In a recent survey conducted by AI-based career tool Kickresume, the most irritating workplace behaviours have been revealed.

With responses from 2,894 participants, the research aimed to uncover these annoying behaviours and how individuals can manage them professionally and productively.

The findings reveal that a staggering 85 percent of employees have had at least one annoying colleague, with 58 percent stating that such behaviours significantly impact their productivity. The most grating types of coworkers, according to the survey, include:

  • Credit Stealer: 33%
  • Micromanager: 32%
  • Chronic Complainer: 30%
  • Personal Space Intruder: 30%
  • Lunch Thief: 27%

Peter Duris, CEO of Kickresume, commented on the survey results, saying, “People often avoid direct confrontation, which shows that many workplaces might lack good communication training and conflict resolution resources. Fixing these issues could make employees happier and create a more supportive work environment. Our findings are quite concerning, so we want to highlight the importance of creating a harmonious workplace where these behaviours are addressed. This could involve diplomatically making staff aware of how their actions affect the team. Doing this will help build a more united, friendly, and efficient workplace.”

The working environment plays a role

The environment in which these behaviours are experienced also plays a role in employee sentiment. For example, 62 percent of respondents have faced irritating behaviours in the workplace directly. In hybrid or remote working settings, 44 percent found their colleagues annoying through emails and Slack messages, 29 percent through video calls, and 37 percent through phone calls.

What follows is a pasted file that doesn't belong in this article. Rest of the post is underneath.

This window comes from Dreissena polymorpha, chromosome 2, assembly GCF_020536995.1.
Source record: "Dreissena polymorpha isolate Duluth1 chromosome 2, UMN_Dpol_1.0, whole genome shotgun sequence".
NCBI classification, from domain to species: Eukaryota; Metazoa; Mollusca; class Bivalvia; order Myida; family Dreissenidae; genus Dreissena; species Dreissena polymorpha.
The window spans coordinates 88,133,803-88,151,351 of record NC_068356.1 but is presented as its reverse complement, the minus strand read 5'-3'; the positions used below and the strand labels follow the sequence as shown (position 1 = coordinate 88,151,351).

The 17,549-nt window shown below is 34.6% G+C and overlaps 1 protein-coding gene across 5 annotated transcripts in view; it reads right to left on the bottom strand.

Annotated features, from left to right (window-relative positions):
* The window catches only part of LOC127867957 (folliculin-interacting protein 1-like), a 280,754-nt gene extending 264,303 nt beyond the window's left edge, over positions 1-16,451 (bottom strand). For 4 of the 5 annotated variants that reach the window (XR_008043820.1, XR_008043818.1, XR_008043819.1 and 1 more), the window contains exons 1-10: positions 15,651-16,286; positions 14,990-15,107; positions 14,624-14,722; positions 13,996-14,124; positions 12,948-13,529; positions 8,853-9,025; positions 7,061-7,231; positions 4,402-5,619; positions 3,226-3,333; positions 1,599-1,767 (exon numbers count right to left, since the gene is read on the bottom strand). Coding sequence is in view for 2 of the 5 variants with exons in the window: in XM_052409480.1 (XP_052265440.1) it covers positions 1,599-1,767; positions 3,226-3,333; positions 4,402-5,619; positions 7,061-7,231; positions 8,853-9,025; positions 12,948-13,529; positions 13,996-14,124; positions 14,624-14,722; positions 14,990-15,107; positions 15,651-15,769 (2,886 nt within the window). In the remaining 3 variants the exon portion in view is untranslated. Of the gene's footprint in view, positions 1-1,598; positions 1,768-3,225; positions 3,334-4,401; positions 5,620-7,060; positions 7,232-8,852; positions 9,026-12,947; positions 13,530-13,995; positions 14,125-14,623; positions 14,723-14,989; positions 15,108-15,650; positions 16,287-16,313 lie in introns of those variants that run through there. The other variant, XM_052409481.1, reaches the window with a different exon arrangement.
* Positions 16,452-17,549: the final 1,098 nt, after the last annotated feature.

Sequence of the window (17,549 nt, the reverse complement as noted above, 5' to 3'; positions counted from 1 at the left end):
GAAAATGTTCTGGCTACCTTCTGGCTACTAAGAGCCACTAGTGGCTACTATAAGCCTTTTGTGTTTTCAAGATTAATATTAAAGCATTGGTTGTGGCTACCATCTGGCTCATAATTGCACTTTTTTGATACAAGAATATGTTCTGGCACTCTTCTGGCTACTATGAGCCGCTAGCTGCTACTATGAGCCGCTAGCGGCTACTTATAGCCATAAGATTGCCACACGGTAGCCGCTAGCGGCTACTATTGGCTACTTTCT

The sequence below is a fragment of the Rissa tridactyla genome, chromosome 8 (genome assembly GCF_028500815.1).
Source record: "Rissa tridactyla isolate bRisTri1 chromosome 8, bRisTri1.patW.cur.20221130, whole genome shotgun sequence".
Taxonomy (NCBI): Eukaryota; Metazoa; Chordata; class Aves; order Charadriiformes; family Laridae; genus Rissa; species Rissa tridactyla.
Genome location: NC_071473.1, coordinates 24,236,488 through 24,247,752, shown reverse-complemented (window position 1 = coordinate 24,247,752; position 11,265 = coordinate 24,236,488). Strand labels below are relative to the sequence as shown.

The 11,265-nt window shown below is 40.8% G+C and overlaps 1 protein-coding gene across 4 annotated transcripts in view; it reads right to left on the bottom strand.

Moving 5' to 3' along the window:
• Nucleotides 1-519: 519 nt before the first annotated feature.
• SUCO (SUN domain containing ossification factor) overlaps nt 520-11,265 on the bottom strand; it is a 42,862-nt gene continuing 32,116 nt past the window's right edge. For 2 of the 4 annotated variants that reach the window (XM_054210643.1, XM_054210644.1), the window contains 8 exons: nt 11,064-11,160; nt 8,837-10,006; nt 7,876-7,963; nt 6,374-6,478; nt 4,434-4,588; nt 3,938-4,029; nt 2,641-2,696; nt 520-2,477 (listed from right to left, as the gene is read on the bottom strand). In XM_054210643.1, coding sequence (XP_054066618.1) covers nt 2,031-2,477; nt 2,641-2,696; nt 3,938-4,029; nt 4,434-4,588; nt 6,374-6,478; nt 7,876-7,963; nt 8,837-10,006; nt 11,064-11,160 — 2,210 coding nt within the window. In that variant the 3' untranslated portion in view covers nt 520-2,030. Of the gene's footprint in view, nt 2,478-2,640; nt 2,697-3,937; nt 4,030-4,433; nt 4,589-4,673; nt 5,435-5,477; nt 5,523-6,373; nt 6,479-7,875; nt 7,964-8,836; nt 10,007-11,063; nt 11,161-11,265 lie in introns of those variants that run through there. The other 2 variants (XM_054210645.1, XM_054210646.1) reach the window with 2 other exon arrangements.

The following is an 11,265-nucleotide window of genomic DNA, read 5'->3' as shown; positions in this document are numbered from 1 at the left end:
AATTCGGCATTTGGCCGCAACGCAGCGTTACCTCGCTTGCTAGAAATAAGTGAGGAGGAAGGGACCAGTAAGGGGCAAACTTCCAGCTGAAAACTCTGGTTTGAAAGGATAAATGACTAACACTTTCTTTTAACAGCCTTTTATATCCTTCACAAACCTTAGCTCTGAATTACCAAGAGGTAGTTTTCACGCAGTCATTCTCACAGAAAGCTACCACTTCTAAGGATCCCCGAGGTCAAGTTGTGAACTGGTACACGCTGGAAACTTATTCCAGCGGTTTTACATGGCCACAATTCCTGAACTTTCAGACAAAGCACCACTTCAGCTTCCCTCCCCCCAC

Interestingly, 53 percent of employees engaged in hybrid work—both remote and in-person—believe that this setup minimises encounters with annoying colleagues. However, 33 percent of Gen Z employees, who are presumably more tech-savvy and may have started their careers during the pandemic, feel that digital working has increased unpleasant behaviours.

How can you deal with annoying colleagues?

Regarding strategies for dealing with annoying colleagues, 41 percent of respondents wish they could express their true feelings directly to the offending coworker, while 32 percent hope to distance themselves. Another 9 percent admitted to likely being passive-aggressive. For those considering more drastic measures, 11 percent wish their coworker would be fired, and 5 percent even harboured violent thoughts.

Among those who actively deal with annoying colleagues, the most common approach is to directly ask the coworker to stop the behaviour. Additionally, 12 percent vent to other colleagues, and another 12 percent report the issue to management or HR.

To address these dynamics, the survey suggests implementing better communication practices and conflict resolution techniques for staff, both in-person and online. Regular check-ins and adequate training for managing remote and hybrid working environments are also recommended to streamline work dynamics and reduce friction among colleagues.






Amelia Brand is the Editor for HRreview, and host of the HR in Review podcast series. With a Master’s degree in Legal and Political Theory, her particular interests within HR include employment law, DE&I, and wellbeing within the workplace. Prior to working with HRreview, Amelia was Sub-Editor of a magazine, and Editor of the Environmental Justice Project at University College London, writing and overseeing articles into UCL’s weekly newsletter. Her previous academic work has focused on philosophy, politics and law, with a special focus on how artificial intelligence will feature in the future.